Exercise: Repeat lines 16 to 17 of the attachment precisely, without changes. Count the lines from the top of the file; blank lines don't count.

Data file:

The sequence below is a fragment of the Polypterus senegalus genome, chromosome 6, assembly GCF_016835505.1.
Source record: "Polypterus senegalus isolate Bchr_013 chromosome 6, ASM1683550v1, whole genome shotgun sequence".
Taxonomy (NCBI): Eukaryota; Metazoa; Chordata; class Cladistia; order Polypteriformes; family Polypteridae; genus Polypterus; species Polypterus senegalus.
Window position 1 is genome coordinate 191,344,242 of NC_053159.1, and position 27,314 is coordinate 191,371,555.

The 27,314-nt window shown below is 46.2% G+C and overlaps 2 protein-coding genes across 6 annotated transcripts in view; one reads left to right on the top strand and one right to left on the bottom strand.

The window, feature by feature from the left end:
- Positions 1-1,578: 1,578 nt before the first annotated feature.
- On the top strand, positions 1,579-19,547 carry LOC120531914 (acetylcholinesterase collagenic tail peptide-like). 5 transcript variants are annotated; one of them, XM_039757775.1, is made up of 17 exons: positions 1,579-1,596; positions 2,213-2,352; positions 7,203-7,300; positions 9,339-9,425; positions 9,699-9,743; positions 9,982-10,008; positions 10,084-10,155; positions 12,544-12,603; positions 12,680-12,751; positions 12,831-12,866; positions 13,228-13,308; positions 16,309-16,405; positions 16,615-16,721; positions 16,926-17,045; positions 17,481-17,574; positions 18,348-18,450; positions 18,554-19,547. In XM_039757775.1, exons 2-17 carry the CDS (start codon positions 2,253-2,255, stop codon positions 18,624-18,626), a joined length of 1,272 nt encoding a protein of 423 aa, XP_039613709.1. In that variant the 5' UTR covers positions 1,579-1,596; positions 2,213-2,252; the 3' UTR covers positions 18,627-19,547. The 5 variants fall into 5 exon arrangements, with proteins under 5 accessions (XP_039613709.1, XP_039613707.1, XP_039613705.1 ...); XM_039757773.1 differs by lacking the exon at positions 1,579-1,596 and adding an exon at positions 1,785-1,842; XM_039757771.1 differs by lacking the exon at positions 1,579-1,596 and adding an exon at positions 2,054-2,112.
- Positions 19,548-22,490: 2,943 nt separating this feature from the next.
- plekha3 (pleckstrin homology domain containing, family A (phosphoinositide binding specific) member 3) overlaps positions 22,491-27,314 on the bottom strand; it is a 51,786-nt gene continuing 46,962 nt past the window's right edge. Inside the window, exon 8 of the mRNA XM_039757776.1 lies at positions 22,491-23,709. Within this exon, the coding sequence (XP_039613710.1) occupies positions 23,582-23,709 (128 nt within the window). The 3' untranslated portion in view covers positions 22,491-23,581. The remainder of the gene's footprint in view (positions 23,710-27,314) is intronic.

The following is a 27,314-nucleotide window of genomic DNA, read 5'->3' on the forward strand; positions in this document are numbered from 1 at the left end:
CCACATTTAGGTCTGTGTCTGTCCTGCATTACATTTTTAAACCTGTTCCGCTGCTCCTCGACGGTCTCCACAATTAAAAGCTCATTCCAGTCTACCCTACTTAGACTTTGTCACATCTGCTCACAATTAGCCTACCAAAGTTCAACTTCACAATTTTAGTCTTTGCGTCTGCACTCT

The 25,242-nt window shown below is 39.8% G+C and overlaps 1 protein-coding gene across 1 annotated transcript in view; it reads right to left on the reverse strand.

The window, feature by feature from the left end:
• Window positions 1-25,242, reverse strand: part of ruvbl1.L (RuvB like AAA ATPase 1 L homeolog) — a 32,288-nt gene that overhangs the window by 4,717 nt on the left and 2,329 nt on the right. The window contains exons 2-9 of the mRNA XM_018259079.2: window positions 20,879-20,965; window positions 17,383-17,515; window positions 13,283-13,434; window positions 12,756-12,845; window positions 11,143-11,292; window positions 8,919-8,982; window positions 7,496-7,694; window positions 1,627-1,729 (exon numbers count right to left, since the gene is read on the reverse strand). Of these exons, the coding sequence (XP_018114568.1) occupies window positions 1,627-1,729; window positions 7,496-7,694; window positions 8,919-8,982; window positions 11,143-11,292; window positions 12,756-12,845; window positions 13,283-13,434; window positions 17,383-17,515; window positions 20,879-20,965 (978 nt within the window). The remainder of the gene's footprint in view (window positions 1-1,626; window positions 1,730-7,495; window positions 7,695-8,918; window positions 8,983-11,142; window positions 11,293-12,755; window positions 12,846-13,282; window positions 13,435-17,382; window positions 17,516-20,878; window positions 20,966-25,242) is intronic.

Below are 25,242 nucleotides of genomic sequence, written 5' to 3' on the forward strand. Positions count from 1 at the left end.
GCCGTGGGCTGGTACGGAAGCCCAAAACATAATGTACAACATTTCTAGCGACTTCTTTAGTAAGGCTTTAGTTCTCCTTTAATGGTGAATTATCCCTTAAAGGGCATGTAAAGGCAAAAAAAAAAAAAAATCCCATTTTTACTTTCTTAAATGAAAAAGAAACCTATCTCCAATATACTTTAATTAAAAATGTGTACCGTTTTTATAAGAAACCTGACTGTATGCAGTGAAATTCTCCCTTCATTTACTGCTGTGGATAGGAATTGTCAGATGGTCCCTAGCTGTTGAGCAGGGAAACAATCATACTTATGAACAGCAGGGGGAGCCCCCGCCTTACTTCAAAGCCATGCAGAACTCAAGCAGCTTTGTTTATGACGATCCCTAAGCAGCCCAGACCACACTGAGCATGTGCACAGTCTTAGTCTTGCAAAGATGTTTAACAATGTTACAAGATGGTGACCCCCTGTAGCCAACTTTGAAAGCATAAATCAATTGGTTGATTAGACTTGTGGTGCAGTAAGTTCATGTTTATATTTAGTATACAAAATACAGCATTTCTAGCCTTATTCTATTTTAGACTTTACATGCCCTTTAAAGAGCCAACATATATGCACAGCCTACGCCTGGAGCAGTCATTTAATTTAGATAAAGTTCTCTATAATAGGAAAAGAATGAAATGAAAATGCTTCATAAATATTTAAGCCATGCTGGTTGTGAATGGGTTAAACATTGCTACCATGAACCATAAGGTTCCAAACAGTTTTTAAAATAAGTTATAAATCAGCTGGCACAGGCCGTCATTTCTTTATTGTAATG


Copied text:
Below are 25,242 nucleotides of genomic sequence, written 5' to 3' on the forward strand. Positions count from 1 at the left end.
GCCGTGGGCTGGTACGGAAGCCCAAAACATAATGTACAACATTTCTAGCGACTTCTTTAGTAAGGCTTTAGTTCTCCTTTAATGGTGAATTATCCCTTAAAGGGCATGTAAAGGCAAAAAAAAAAAAAAATCCCATTTTTACTTTCTTAAATGAAAAAGAAACCTATCTCCAATATACTTTAATTAAAAATGTGTACCGTTTTTATAAGAAACCTGACTGTATGCAGTGAAATTCTCCCTTCATTTACTGCTGTGGATAGGAATTGTCAGATGGTCCCTAGCTGTTGAGCAGGGAAACAATCATACTTATGAACAGCAGGGGGAGCCCCCGCCTTACTTCAAAGCCATGCAGAACTCAAGCAGCTTTGTTTATGACGATCCCTAAGCAGCCCAGACCACACTGAGCATGTGCACAGTCTTAGTCTTGCAAAGATGTTTAACAATGTTACAAGATGGTGACCCCCTGTAGCCAACTTTGAAAGCATAAATCAATTGGTTGATTAGACTTGTGGTGCAGTAAGTTCATGTTTATATTTAGTATACAAAATACAGCATTTCTAGCCTTATTCTATTTTAGACTTTACATGCCCTTTAAAGAGCCAACATATATGCACAGCCTACGCCTGGAGCAGTCATTTAATTTAGATAAAGTTCTCTATAATAGGAAAAGAATGAAATGAAAATGCTTCATAAATATTTAAGCCATGCTGGTTGTGAATGGGTTAAACATTGCTACCATGAACCATAAGGTTCCAAACAGTTTTTAAAATAAGTTATAAATCAGCTGGCACAGGCCGTCATTTCTTTATTGTAATG